Binary Decision Making

Binary Decision Making is the simplest kind of decision we can make: 1 or 0, yes or now, true or false…

Setup #

In reality, a value is either 0 or 1. However, we observe noisy data that isn’t always 100% accurate. Given this noisy data, we make a decision (also either 0 or 1).

Some examples of binary decisions are:

• COVID testing (positive or negative)
• Fraud detection (fraud or no fraud)

Confusion Matrix #

A 2x2 table that helps us evaluate how effective our predictions were (columns) given reality (rows).

Terminology #

https://en.wikipedia.org/wiki/Sensitivity_and_specificity Sensitivity = True Positive Rate Specificity = True Negative Rate

True Negative Rate (TNR): $n_{TN}/(n_{TN} + n_{FP})$ (top row-wise, proportion correct out of all negative results)

• 1 - TNR = False Positive Rate (FPR)
• TNR = P(decision = 0 | reality = 0)
• FPR = P(decision = 1 | reality = 0)

True Positive Rate (TPR): $n_{TP} / (n_{FN} + n_{TP})$ (bottom row-wise, proportion correct out of all positive results)

• 1 - TPR = False Negative Rate (FNR)
• TPR = P(decision = 1 | reality = 1)
• FNR = P(decision = 0 | reality = 1)

False Discovery Proportion (FDP): $n_{FP} / (n_{FP} + n_{TP})$ (right column-wise, proportion of false positives out of all positive predictions)

• Also known as False Discovery Rate (FDR)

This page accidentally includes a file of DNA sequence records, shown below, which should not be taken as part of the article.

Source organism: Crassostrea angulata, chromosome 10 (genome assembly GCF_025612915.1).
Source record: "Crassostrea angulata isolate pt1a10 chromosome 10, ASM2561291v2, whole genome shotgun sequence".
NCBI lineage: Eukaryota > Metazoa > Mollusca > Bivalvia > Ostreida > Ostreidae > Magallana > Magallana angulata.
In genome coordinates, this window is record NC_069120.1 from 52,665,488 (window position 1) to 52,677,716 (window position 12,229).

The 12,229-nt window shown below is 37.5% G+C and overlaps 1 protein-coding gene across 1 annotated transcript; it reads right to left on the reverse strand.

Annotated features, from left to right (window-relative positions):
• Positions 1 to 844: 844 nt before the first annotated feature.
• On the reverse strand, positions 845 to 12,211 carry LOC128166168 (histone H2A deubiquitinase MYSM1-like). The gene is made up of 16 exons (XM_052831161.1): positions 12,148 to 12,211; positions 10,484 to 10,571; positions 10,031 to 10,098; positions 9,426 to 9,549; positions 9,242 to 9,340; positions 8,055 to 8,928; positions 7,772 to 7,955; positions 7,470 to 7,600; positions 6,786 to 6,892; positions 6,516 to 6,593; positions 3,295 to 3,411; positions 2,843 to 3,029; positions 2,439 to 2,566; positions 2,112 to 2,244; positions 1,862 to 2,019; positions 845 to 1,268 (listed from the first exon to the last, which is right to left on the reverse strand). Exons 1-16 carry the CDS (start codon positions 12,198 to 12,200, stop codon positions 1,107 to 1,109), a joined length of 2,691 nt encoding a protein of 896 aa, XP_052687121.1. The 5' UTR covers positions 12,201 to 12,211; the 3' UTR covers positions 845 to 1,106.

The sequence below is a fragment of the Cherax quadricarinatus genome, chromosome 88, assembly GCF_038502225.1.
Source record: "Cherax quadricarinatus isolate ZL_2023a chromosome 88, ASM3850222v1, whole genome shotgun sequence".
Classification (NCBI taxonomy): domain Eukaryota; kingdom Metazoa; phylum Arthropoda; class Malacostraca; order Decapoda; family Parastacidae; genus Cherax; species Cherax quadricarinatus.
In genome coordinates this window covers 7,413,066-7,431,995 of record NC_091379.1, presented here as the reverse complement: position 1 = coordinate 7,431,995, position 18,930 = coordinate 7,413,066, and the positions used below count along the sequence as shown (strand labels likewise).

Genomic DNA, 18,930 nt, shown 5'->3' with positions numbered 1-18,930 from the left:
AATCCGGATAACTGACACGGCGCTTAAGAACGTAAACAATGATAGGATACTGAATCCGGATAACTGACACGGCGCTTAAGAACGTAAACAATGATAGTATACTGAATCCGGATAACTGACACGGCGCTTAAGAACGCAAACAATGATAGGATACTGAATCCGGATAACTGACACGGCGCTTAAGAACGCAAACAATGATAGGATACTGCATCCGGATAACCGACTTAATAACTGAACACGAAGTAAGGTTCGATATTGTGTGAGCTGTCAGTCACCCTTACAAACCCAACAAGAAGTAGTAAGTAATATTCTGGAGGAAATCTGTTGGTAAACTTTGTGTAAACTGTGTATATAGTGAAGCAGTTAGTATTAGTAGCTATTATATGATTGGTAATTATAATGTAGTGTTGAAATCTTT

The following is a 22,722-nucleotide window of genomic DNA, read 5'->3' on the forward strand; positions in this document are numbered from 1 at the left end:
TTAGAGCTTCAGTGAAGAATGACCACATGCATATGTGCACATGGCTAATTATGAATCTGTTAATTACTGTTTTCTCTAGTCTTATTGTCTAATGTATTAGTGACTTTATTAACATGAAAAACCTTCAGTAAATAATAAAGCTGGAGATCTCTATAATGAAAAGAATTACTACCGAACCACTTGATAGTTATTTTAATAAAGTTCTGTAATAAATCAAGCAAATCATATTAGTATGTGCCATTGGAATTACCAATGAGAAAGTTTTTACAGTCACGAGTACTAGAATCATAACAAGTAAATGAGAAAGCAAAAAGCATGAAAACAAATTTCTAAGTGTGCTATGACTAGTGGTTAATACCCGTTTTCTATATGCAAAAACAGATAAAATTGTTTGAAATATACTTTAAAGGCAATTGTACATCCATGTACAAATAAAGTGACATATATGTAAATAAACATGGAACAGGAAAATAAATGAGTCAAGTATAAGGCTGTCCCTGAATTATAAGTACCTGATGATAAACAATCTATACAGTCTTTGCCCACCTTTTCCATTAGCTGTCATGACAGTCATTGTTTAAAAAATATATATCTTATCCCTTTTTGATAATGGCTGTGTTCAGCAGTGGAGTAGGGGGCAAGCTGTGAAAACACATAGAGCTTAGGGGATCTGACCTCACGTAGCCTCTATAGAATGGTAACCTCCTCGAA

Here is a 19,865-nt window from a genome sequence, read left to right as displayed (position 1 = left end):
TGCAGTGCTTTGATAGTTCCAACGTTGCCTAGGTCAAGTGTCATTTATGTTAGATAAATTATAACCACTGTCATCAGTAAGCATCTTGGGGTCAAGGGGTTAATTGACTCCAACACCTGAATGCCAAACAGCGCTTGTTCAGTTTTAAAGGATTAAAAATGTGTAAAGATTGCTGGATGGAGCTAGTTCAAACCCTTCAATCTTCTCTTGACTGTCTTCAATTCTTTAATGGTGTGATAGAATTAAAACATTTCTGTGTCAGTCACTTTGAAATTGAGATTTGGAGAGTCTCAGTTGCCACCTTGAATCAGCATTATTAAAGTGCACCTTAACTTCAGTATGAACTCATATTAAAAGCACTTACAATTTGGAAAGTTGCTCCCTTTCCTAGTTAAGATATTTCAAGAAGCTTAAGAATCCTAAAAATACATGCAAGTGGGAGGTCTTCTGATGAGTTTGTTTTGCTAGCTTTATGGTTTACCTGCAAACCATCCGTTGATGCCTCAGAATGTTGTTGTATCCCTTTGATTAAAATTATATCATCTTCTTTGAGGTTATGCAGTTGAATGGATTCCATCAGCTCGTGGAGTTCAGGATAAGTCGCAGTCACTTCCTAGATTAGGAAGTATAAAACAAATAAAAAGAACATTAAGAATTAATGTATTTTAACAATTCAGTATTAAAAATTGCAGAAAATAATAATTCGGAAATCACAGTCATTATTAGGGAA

• P(reality = 0 | decision = 1)

False Omission Proportion (FOP): $FN/(FN + TN)$ (left column-wise, proportion of false negatives out of all negative predictions)

Interpreting Row-wise and Column-wise rates #

Here’s an example of interpreting values using COVID testing:

• FPR: within people without COVID, how many test positive?
• FDP: within positive tests, how many people don’t have COVID? (when the algorithm predicts yes, how often is it wrong?)

Depending on the context, some values are more useful than others.

“Within reality” = row-wise, “Within tests” = column-wise Sensitivity, specificity, recall -> row-wise precision, positive predictive value -> column-wise

Randomness: Bayesian vs Frequentist #

We always assume that the data itself is random. Since decisions are based on data, decisions are also random.

However, depending on our mindset, we can either treat reality as fixed or random.

If reality is random (Bayesian mindset):

• We need to specify how exactly reality is random (probability distribution for P(R=0), P(R=1)
• $P(R=1) = \pi_1$ (base rate or prevalence - how often a positive value actually occurs)
• $\pi_1 = 1 - \pi_0$

If reality is fixed (Frequentist mindset):

• Need row-wise error rates (FPR, FNR) to be as small as possible (need some tradeoffs)
• Column-wise rates fixed
• P(R=0|D=0) is not defined (since it’s not a probability!)
• TNR can still be defined as a proportion of values though

Relating column-wise and row-wise rates #

Using Bayes’ rule: $$FDP = P(R=0|D=1) = \frac{P(D=1|R=0)P(R=0)}{P(D=1)}$$ $$= \frac{P(D=1|R=0)P(R=0)}{P(D=1|R=0)P(R=0) + P(D=1|R=1)P(R=1)}$$ $$FDP = \frac{FPR \cdot \pi_0}{FPR \cdot \pi_0 + TPR \cdot \pi_1} = \frac{1}{1+ \frac{TPR}{FPR} \cdot \frac{\pi_1}{\pi_0}}$$

This expresses FDP, a column-wise rate, to TPR and FPR, which are both row-wise rates. Recall that $\pi_0$ and $\pi_1$ are the probabilities of the reality being 0 and 1, respectively.

The primary implication is that FDP approaches 0 as $\pi_1 » \pi_0$, and approaches 1 as $\pi_1 « \pi_0$.

A secondary implication is that as TPR increases, FDP decreases (good); as FPR increases, FDP increases (bad).

Summary of implications:

• The worse the test is (large FPR), the higher the FDP.
• The less prevalent an event is (small $\pi_1$), the higher the FDP.